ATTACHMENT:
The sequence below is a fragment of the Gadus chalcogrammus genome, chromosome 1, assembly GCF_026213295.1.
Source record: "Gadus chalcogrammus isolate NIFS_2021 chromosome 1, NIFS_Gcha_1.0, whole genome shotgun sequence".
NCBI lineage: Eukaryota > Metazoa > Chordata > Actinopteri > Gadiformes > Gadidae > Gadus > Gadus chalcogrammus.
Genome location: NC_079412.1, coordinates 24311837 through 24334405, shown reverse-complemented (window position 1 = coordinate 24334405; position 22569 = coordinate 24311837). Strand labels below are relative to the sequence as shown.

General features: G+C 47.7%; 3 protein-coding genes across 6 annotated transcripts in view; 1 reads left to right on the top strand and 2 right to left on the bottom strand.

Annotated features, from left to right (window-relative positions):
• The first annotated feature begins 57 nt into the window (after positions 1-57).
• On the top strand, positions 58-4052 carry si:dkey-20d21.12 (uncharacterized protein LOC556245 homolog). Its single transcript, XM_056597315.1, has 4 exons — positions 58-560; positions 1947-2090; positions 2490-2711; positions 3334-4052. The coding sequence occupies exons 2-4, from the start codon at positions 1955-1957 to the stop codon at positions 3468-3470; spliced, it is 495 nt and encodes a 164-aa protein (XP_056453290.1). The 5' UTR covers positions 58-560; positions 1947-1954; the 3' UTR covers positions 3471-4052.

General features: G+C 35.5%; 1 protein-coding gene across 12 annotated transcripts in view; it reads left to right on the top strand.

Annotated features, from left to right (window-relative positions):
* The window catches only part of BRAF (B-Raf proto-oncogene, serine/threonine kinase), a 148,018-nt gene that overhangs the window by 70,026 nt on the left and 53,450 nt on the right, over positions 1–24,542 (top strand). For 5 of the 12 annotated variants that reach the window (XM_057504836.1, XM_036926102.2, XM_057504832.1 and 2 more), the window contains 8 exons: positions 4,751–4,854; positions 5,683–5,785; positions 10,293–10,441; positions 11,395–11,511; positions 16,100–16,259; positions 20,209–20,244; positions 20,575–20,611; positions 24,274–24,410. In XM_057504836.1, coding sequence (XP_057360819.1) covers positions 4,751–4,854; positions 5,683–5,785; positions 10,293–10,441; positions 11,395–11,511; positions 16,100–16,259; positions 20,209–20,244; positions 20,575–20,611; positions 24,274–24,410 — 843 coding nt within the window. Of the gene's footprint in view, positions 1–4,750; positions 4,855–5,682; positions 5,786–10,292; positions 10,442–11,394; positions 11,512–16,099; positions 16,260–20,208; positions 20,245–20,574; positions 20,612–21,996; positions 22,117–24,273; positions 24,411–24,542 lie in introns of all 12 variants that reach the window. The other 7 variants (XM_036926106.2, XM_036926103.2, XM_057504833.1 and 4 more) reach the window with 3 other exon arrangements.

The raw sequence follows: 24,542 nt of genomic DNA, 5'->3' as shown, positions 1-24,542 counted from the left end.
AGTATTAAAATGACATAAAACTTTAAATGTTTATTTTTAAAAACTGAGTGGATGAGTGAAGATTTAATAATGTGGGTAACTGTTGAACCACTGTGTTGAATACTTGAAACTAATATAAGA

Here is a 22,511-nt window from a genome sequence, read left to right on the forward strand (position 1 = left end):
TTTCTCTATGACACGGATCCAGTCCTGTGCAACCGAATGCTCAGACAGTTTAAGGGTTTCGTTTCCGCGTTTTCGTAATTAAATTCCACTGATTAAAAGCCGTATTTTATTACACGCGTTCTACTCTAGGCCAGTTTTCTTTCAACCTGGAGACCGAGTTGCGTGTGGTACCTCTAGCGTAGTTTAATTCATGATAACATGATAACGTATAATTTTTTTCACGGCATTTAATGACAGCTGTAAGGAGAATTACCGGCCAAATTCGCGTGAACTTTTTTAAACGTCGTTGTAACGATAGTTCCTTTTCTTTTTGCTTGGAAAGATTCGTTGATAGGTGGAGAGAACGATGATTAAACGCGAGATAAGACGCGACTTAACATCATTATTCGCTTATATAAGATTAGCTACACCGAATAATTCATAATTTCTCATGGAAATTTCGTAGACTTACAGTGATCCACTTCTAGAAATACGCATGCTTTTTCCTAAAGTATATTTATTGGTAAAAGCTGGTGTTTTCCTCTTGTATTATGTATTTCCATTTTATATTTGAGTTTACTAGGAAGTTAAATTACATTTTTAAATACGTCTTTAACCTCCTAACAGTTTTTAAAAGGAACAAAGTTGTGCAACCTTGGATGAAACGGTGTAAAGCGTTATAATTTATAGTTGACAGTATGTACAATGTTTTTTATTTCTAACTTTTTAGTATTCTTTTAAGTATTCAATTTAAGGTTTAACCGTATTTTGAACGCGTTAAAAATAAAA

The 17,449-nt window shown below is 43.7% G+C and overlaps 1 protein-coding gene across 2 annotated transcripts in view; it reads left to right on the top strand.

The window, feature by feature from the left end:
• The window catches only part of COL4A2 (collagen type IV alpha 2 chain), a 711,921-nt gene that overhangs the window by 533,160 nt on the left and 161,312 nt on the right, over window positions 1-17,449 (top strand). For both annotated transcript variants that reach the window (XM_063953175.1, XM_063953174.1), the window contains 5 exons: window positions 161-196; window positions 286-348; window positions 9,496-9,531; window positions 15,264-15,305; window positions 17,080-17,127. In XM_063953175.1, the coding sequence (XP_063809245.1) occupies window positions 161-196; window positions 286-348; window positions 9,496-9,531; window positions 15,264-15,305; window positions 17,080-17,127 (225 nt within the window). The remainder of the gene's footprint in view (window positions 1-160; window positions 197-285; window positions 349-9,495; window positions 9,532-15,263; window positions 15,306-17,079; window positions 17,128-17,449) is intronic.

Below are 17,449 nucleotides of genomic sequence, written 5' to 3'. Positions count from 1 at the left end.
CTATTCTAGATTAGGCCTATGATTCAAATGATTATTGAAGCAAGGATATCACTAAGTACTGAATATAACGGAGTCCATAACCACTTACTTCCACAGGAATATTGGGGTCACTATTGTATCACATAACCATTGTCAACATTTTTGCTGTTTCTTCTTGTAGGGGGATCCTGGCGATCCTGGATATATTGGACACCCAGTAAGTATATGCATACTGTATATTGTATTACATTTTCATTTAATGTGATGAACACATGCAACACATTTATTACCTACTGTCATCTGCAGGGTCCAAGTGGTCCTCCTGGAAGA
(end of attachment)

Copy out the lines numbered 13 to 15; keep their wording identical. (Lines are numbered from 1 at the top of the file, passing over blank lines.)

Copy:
AGTATTAAAATGACATAAAACTTTAAATGTTTATTTTTAAAAACTGAGTGGATGAGTGAAGATTTAATAATGTGGGTAACTGTTGAACCACTGTGTTGAATACTTGAAACTAATATAAGA

Here is a 22,511-nt window from a genome sequence, read left to right on the forward strand (position 1 = left end):
TTTCTCTATGACACGGATCCAGTCCTGTGCAACCGAATGCTCAGACAGTTTAAGGGTTTCGTTTCCGCGTTTTCGTAATTAAATTCCACTGATTAAAAGCCGTATTTTATTACACGCGTTCTACTCTAGGCCAGTTTTCTTTCAACCTGGAGACCGAGTTGCGTGTGGTACCTCTAGCGTAGTTTAATTCATGATAACATGATAACGTATAATTTTTTTCACGGCATTTAATGACAGCTGTAAGGAGAATTACCGGCCAAATTCGCGTGAACTTTTTTAAACGTCGTTGTAACGATAGTTCCTTTTCTTTTTGCTTGGAAAGATTCGTTGATAGGTGGAGAGAACGATGATTAAACGCGAGATAAGACGCGACTTAACATCATTATTCGCTTATATAAGATTAGCTACACCGAATAATTCATAATTTCTCATGGAAATTTCGTAGACTTACAGTGATCCACTTCTAGAAATACGCATGCTTTTTCCTAAAGTATATTTATTGGTAAAAGCTGGTGTTTTCCTCTTGTATTATGTATTTCCATTTTATATTTGAGTTTACTAGGAAGTTAAATTACATTTTTAAATACGTCTTTAACCTCCTAACAGTTTTTAAAAGGAACAAAGTTGTGCAACCTTGGATGAAACGGTGTAAAGCGTTATAATTTATAGTTGACAGTATGTACAATGTTTTTTATTTCTAACTTTTTAGTATTCTTTTAAGTATTCAATTTAAGGTTTAACCGTATTTTGAACGCGTTAAAAATAAAA